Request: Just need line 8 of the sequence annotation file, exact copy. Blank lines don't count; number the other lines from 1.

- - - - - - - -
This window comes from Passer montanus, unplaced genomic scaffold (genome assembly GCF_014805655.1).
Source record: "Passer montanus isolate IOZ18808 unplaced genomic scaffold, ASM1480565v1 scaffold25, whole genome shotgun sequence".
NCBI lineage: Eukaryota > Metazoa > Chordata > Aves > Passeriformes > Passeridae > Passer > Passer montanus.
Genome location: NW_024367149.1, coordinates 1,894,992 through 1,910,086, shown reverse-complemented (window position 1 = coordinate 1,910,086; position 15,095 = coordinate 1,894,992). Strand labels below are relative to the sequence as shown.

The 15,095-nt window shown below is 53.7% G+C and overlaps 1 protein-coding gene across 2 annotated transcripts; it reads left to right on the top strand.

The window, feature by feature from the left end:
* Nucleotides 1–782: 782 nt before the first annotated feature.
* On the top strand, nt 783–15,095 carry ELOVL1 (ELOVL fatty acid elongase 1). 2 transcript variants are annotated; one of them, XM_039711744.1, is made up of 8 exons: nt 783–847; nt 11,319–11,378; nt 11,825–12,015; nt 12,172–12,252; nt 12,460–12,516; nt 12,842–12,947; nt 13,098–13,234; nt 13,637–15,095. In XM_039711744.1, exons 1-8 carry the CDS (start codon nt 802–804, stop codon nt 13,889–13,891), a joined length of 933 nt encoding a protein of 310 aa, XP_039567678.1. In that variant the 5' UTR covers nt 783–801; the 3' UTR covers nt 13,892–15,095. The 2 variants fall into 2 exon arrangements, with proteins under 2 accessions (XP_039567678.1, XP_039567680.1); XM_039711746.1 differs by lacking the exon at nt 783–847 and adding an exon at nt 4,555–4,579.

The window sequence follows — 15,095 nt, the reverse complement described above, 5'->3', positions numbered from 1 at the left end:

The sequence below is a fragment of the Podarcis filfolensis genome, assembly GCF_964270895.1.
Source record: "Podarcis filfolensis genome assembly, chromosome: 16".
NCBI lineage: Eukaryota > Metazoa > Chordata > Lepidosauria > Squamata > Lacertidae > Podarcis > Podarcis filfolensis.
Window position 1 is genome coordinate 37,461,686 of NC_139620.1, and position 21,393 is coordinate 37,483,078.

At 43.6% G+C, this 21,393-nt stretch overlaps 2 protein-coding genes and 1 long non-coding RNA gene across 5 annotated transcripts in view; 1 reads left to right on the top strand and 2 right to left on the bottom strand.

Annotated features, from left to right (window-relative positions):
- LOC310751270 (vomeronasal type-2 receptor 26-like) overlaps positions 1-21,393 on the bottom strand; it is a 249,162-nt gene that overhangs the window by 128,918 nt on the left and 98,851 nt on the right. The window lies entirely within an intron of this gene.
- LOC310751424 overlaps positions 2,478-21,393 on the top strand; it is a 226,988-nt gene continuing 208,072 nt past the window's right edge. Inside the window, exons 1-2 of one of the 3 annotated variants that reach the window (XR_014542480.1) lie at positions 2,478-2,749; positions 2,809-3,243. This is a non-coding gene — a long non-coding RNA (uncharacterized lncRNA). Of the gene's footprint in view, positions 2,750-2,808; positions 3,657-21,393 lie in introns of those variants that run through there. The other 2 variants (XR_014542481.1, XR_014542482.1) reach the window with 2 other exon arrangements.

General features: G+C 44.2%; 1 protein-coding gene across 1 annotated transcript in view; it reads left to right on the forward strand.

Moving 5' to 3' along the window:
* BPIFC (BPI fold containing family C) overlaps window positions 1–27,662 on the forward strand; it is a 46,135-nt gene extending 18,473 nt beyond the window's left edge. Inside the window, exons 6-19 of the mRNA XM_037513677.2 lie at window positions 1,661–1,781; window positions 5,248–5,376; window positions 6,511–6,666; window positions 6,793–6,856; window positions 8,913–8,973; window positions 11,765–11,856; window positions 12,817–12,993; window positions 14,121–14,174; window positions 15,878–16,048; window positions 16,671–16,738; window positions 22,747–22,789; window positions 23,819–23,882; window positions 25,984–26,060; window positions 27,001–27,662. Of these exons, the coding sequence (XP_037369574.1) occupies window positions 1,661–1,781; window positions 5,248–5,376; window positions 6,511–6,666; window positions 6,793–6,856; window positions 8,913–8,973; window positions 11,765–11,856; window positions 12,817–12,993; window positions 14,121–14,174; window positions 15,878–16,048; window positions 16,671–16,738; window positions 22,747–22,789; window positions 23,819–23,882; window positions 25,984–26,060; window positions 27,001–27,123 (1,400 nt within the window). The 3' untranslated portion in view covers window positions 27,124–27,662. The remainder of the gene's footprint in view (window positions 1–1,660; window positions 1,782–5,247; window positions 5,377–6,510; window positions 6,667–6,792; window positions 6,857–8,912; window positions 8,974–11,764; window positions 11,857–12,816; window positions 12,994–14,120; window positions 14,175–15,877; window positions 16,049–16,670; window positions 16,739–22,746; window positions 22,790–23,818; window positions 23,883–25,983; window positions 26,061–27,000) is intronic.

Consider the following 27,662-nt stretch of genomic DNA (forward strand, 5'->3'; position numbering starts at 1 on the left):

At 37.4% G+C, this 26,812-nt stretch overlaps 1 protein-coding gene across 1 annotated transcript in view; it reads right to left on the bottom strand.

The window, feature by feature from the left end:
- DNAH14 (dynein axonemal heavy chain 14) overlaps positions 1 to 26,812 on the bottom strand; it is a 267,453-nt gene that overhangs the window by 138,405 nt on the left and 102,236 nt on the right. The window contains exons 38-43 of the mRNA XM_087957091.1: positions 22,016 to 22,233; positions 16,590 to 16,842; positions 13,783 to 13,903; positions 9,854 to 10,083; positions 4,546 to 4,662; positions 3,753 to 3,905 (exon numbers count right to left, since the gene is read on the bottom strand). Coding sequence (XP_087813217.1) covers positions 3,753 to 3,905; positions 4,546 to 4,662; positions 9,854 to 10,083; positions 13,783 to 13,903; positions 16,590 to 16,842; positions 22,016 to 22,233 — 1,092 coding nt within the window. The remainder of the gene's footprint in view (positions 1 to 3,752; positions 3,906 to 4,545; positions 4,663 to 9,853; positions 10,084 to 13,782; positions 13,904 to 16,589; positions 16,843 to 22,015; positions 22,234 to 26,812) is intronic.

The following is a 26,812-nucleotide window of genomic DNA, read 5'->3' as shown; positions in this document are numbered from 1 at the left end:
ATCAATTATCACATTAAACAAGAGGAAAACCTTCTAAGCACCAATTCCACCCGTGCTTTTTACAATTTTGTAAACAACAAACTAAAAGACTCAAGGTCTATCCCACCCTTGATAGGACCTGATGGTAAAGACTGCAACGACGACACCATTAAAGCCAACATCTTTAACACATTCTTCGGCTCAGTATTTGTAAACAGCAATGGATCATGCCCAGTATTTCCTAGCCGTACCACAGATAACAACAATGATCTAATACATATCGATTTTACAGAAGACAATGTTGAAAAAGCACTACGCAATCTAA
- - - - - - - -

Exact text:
* On the top strand, nt 783–15,095 carry ELOVL1 (ELOVL fatty acid elongase 1). 2 transcript variants are annotated; one of them, XM_039711744.1, is made up of 8 exons: nt 783–847; nt 11,319–11,378; nt 11,825–12,015; nt 12,172–12,252; nt 12,460–12,516; nt 12,842–12,947; nt 13,098–13,234; nt 13,637–15,095. In XM_039711744.1, exons 1-8 carry the CDS (start codon nt 802–804, stop codon nt 13,889–13,891), a joined length of 933 nt encoding a protein of 310 aa, XP_039567678.1. In that variant the 5' UTR covers nt 783–801; the 3' UTR covers nt 13,892–15,095. The 2 variants fall into 2 exon arrangements, with proteins under 2 accessions (XP_039567678.1, XP_039567680.1); XM_039711746.1 differs by lacking the exon at nt 783–847 and adding an exon at nt 4,555–4,579.